Shakespearean Tragedy

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Shakespearean Tragedy

Author : A.C. Bradley
ISBN : 8171563805
Genre : English drama (Tragedy)
File Size : 51.33 MB
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In This Book Bradley Approaches The Major Tragedies Of Shakespeare Through An Extended Study Of The Characters, Who Were Presented As Personalities Independent Of Their Place In The Plays. Though His Approach Has Been Questioned Since The 1930S, The Work Is Considered A Classical Masterpiece And Is Still Widely Read.The Book Studies In Detail Four Tragedies Of Shakespeare, Namely, Hamlet, Othello, King Lear And Macbeth. But Much That Is Said On The Main Preliminary Subjects Holds Good, Within Certain Limits, Of Other Dramas Of Shakespeare. Of Course, It Will Apply To These Other Works Only In Part, And To Some Of Them More Fully Than To Others.
Category: English drama (Tragedy)

Shakespearean Tragedy And Gender

Author : Shirley Nelson Garner
ISBN : 0253210275
Genre : Drama
File Size : 20.61 MB
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"... an important volume for scholar and student alike, and a tribute to the enduring contributions of its authors." —Renaissance Quarterly "These thought-provoking essays run the gamut of feminist criticism on tragedy." —Shakespeare Quarterly "Highly recommended... " —Choice These essays mount a powerful critique of the tragic hero as representative of the errors and sufferings of humankind. They come from a variety of perspectives—including feminist new historicism, psychoanalysis, poststructuralism, and autobiographical criticism. While considering Shakespeare's earliest attempts at tragedy in ÂRichard III and ÂTitus Andronicus, this volume also covers the major tragic period, giving special attention to ÂOthello.
Category: Drama

Fools Of Time

Author : Northrop Frye
ISBN : 0802062156
Genre : Literary Criticism
File Size : 77.99 MB
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In the Alexander Lectures for 1965-66 at the University of Toronto, Dr. Frye describes the basis of the tragic vision as "being in time," in which death as "the essential event that gives shape and form to life ... defines the individual, and marks him off from the continuity of life that flows indefinitely between the past and the future." In Dr. Frye's view, three general types can be distinguished in Shakespearean tragedy, the tragedy of order, the tragedy of passion, and the tragedy of isolation, in all of which a pattern of "being in time" shapes the action. In the first type, of which Julius Caesar, Macbeth, and Hamlet are examples, a strong ruler is killed, replaced by a rebel-figure, and avenged by a nemesis-figure; in the second, represented by Romeo and Juliet, Anthony and Cleopatra, and Troilus and Cressida, authority is split and the hero is destroyed by a conflict between social and personal loyalties; and in the third, Othello, King Lear, and Timon of Athens, the central figure is cut off from his world, largely as a result of his failure to comprehend the dynamics of that world. What all these plays show us, Dr. Frye maintains, is "the impact of heroic energy on the human situation" with the result that the "heroic is normally destroyed ... and the human situation goes on surviving." Fools of Time will be welcomed not only by many scholars who are familiar with Dr. Frye's keen critical insight but also by undergraduates, graduates, high-school and university teachers who have long valued his work as a means toward a firmer grasp and deeper understanding of English literature.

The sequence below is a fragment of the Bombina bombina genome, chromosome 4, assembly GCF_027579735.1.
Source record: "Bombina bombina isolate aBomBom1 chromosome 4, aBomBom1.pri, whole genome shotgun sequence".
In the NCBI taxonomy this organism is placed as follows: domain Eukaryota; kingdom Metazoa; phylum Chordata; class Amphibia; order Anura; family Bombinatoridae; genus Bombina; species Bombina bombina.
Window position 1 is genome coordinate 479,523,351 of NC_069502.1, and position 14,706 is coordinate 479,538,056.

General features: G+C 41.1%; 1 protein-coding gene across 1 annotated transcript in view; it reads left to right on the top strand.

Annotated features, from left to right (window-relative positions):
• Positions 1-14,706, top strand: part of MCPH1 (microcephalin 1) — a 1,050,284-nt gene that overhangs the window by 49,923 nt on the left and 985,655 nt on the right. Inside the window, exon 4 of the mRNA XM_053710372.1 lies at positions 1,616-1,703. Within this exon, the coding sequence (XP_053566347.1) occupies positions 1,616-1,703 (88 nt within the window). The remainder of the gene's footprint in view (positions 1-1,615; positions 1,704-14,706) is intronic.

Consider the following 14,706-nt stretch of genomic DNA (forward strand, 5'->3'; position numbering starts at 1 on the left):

Category: Literary Criticism

Music In Shakespearean Tragedy

Author : F W Sternfeld
ISBN : 9781136569166
Genre : Literary Criticism
File Size : 86.75 MB